The influence of political agitation in the colonies began to be sensibly felt in Great Britain at the beginning of 1770. The friends of liberty in England were the friends of the colonists. The cause was the same in all places. There was a violent struggle for relief from thralls everywhere. America responded to calls for help from England, as well as calls for help in America had been responded to in England. In December, 1769, South Carolina sent £10,500 currency to London for the society for supporting the Bill of Rights, " that the liberties of Great Britain and America might alike be protected," wrote members of the South Carolina Assembly. In Ireland, the dispute with America aroused Grattan, and he began his splendid career at about this time. The English toilers in the manufacturing districts longed to enjoy the abundance and freedom which they heard of in America; and 1769 is marked by the establishment, in England, of the system of public meetings to discuss subjects of importance to free-born Englishmen. The press, too, spoke out boldly at that time. "Can you conceive," wrote the yet mysterious Junius to the King, "that the people of this country will long submit to be governed by so flexible a House of Commons? The oppressed people of Ireland give you every day fresh marks of their resentment. The colonists left their native land for freedom and found it in a desert. Looking forward to independence, they equally detest the pageantry of a king and the supercilious hypocrisy of a bishop."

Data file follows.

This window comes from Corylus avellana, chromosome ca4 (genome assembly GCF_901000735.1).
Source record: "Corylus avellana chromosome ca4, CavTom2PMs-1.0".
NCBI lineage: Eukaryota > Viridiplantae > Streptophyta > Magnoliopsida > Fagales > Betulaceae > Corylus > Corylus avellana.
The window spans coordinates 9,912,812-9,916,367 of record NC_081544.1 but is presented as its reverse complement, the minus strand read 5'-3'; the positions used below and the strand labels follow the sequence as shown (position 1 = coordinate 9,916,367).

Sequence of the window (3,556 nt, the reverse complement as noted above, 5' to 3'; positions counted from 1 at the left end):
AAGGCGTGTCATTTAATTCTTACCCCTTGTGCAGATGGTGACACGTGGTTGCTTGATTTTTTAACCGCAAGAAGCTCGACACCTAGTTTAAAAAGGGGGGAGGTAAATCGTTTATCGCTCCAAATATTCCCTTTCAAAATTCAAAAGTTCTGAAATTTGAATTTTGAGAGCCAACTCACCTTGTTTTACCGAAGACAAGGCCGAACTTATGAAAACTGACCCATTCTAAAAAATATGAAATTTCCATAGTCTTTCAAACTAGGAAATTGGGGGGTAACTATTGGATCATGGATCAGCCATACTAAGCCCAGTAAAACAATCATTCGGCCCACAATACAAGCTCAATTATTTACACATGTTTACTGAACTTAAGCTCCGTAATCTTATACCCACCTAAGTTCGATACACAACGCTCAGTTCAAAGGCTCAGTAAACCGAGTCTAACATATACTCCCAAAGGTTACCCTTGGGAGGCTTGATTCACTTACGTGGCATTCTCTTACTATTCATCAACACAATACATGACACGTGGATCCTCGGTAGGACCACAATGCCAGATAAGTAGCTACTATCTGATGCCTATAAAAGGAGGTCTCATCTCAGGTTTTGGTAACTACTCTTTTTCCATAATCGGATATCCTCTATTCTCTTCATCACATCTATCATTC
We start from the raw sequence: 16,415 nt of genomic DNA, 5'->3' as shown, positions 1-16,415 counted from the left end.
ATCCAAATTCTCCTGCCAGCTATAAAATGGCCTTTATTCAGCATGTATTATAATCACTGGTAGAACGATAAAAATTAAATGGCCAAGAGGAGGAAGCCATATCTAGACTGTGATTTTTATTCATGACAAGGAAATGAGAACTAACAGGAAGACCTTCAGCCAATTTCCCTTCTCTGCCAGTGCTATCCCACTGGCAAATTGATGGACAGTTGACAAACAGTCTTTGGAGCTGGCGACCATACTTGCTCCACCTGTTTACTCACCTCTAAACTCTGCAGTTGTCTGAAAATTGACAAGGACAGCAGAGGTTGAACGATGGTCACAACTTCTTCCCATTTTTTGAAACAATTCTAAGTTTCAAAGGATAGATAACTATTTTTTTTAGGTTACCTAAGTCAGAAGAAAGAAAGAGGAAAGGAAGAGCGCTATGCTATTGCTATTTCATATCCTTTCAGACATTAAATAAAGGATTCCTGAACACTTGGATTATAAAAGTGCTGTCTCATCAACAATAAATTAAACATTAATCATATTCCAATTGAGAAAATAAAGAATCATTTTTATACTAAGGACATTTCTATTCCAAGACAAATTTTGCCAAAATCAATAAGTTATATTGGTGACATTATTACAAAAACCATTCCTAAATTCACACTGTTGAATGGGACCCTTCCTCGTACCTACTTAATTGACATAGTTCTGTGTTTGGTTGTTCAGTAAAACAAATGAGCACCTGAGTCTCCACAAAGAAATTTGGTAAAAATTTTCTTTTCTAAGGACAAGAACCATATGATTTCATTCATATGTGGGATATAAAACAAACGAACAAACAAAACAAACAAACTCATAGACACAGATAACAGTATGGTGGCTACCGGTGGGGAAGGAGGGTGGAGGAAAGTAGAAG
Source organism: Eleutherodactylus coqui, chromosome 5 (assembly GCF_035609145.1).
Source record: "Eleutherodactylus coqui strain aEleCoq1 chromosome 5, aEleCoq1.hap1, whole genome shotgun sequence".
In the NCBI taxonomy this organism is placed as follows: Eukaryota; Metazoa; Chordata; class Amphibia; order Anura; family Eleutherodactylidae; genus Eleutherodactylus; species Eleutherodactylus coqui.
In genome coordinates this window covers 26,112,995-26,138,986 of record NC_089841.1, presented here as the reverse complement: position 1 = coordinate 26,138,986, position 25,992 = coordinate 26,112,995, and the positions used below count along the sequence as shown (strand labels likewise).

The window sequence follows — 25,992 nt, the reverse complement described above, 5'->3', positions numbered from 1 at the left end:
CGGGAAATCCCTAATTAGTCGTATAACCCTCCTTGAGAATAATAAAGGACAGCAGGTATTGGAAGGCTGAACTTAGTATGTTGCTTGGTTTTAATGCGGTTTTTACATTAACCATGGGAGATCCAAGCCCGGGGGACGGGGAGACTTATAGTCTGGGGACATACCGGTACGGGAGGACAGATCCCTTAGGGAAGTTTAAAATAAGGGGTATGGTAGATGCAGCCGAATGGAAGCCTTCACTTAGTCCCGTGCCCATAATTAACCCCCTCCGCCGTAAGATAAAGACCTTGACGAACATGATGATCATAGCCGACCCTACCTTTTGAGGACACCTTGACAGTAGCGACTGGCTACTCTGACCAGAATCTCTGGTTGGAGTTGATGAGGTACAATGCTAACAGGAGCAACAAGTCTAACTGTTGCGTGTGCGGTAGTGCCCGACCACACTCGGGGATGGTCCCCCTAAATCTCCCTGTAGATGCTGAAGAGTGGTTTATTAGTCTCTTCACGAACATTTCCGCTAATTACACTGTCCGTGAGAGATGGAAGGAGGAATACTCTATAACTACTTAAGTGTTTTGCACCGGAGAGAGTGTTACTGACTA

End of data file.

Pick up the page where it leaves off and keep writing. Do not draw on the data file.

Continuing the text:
Unrest in the Colonies continued to swell, and in 1763 men dressed as Indians boarded a British ship and dumped 340 chests of tea overboard, in protest to British Taxes. This act of defiance is remembered as the Boston Tea Party.